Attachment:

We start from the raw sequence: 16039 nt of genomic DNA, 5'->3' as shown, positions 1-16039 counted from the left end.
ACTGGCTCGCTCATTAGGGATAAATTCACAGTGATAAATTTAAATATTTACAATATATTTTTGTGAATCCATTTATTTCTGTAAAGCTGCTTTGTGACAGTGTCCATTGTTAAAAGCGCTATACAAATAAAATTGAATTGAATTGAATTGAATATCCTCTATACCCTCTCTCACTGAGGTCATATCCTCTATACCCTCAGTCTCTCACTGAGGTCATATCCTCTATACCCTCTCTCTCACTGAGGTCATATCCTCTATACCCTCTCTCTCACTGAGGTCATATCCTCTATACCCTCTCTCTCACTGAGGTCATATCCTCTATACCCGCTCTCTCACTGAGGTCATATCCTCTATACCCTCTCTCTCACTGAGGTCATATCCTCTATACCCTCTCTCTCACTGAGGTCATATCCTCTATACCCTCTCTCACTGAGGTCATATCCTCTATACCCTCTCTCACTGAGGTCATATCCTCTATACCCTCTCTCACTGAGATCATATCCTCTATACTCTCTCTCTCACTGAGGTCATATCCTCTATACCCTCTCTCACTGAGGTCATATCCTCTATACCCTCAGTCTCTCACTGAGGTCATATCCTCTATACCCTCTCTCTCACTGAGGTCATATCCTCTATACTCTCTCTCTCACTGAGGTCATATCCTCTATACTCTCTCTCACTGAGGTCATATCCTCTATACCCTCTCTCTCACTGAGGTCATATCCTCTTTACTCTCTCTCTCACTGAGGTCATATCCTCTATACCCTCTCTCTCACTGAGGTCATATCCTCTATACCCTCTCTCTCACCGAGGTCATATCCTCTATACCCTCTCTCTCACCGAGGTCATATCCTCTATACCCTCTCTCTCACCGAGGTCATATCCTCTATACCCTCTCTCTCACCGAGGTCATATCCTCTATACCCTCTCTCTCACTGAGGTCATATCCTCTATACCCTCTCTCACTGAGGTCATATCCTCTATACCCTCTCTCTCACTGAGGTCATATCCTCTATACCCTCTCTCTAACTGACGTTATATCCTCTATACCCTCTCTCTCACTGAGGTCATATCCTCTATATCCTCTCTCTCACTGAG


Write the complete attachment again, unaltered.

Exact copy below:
We start from the raw sequence: 16039 nt of genomic DNA, 5'->3' as shown, positions 1-16039 counted from the left end.
ACTGGCTCGCTCATTAGGGATAAATTCACAGTGATAAATTTAAATATTTACAATATATTTTTGTGAATCCATTTATTTCTGTAAAGCTGCTTTGTGACAGTGTCCATTGTTAAAAGCGCTATACAAATAAAATTGAATTGAATTGAATTGAATATCCTCTATACCCTCTCTCACTGAGGTCATATCCTCTATACCCTCAGTCTCTCACTGAGGTCATATCCTCTATACCCTCTCTCTCACTGAGGTCATATCCTCTATACCCTCTCTCTCACTGAGGTCATATCCTCTATACCCTCTCTCTCACTGAGGTCATATCCTCTATACCCGCTCTCTCACTGAGGTCATATCCTCTATACCCTCTCTCTCACTGAGGTCATATCCTCTATACCCTCTCTCTCACTGAGGTCATATCCTCTATACCCTCTCTCACTGAGGTCATATCCTCTATACCCTCTCTCACTGAGGTCATATCCTCTATACCCTCTCTCACTGAGATCATATCCTCTATACTCTCTCTCTCACTGAGGTCATATCCTCTATACCCTCTCTCACTGAGGTCATATCCTCTATACCCTCAGTCTCTCACTGAGGTCATATCCTCTATACCCTCTCTCTCACTGAGGTCATATCCTCTATACTCTCTCTCTCACTGAGGTCATATCCTCTATACTCTCTCTCACTGAGGTCATATCCTCTATACCCTCTCTCTCACTGAGGTCATATCCTCTTTACTCTCTCTCTCACTGAGGTCATATCCTCTATACCCTCTCTCTCACTGAGGTCATATCCTCTATACCCTCTCTCTCACCGAGGTCATATCCTCTATACCCTCTCTCTCACCGAGGTCATATCCTCTATACCCTCTCTCTCACCGAGGTCATATCCTCTATACCCTCTCTCTCACCGAGGTCATATCCTCTATACCCTCTCTCTCACTGAGGTCATATCCTCTATACCCTCTCTCACTGAGGTCATATCCTCTATACCCTCTCTCTCACTGAGGTCATATCCTCTATACCCTCTCTCTAACTGACGTTATATCCTCTATACCCTCTCTCTCACTGAGGTCATATCCTCTATATCCTCTCTCTCACTGAG